* There are some interesting details in the End Notes slides, such as that the V3 features 4x 128-bit SVE pipelines, like its predecessor. They also mention performance estimates for the N3 were based on a "3 nm" process node.

    ** Another key detail the mention is that their SPEC2017 performance estimates use gcc's -Ofast option, which breaks standard compliance and could change the results of some computations. They also use LTO (Link-Time Optimizer).
  • Wilco1 - Friday, February 23, 2024 - link

    Using GCC with Ofast and LTO are fairly minimal setting since that is how many people compile their own applications. Intel and AMD use their own compilers which have benchmark specific optimizations for SPEC. It's something that has been going on for many years. Many Intel scores were recently invalidated because of this cheating.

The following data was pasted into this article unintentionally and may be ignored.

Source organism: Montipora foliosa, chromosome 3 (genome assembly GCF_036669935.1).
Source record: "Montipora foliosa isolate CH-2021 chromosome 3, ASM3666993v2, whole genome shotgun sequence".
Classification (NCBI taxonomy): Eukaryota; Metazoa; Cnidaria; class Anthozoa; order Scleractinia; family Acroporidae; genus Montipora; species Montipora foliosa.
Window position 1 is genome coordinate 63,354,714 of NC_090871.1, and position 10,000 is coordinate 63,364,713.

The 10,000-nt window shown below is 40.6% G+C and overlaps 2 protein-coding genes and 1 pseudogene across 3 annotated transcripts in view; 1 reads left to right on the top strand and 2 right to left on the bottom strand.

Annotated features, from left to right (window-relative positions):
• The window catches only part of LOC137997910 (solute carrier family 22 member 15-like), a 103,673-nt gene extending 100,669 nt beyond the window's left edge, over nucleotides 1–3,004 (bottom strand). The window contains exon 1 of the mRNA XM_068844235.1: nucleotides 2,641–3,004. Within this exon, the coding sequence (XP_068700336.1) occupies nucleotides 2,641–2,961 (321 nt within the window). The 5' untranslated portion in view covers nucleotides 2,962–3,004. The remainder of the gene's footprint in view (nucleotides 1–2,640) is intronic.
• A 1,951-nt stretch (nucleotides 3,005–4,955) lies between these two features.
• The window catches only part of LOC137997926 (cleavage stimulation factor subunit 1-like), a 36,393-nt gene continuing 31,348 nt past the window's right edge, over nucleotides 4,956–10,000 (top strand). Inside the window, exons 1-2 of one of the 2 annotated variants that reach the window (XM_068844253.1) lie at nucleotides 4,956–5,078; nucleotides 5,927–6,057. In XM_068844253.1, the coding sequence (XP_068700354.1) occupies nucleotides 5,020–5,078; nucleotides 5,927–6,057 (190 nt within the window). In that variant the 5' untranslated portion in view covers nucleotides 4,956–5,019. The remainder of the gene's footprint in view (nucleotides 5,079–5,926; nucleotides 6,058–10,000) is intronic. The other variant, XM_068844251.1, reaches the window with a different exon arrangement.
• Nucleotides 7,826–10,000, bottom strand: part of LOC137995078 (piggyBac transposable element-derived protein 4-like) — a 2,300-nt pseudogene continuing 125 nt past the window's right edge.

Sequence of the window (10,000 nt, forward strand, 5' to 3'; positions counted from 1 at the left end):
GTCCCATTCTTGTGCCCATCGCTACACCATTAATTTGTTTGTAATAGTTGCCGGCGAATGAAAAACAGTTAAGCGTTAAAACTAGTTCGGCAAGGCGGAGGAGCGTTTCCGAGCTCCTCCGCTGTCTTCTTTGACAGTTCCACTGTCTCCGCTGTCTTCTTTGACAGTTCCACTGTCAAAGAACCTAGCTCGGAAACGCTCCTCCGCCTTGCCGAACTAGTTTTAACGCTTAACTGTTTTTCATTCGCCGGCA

• mode_13h - Monday, February 26, 2024 - link

    > Using GCC with Ofast and LTO are fairly minimal setting
    > since that is how many people compile their own applications.

    I'm skeptical that -Ofast is very common. Because it's dangerous, you'd want to use it with care and on code you either know quite well or that you can test comprehensively.

    I also think LTO is probably more the exception than the norm.
  • Wilco1 - Monday, February 26, 2024 - link

    Several distros enable LTO by default: https://www.phoronix.com/news/Arch-Linux-LTO-Propo...

    If you want your integer code to be vectorized, you need -O3. If you want your floating point code to be vectorized, you need -Ofast. It works fine in SPEC and most applications. Dangerous? Only if you have no idea what you're doing...
  • sjkpublic@gmail.com - Friday, February 23, 2024 - link

    Using HBM3 a big win. Core needs to be CPU GPU independent?.

Log in

Don't have an account? Sign up now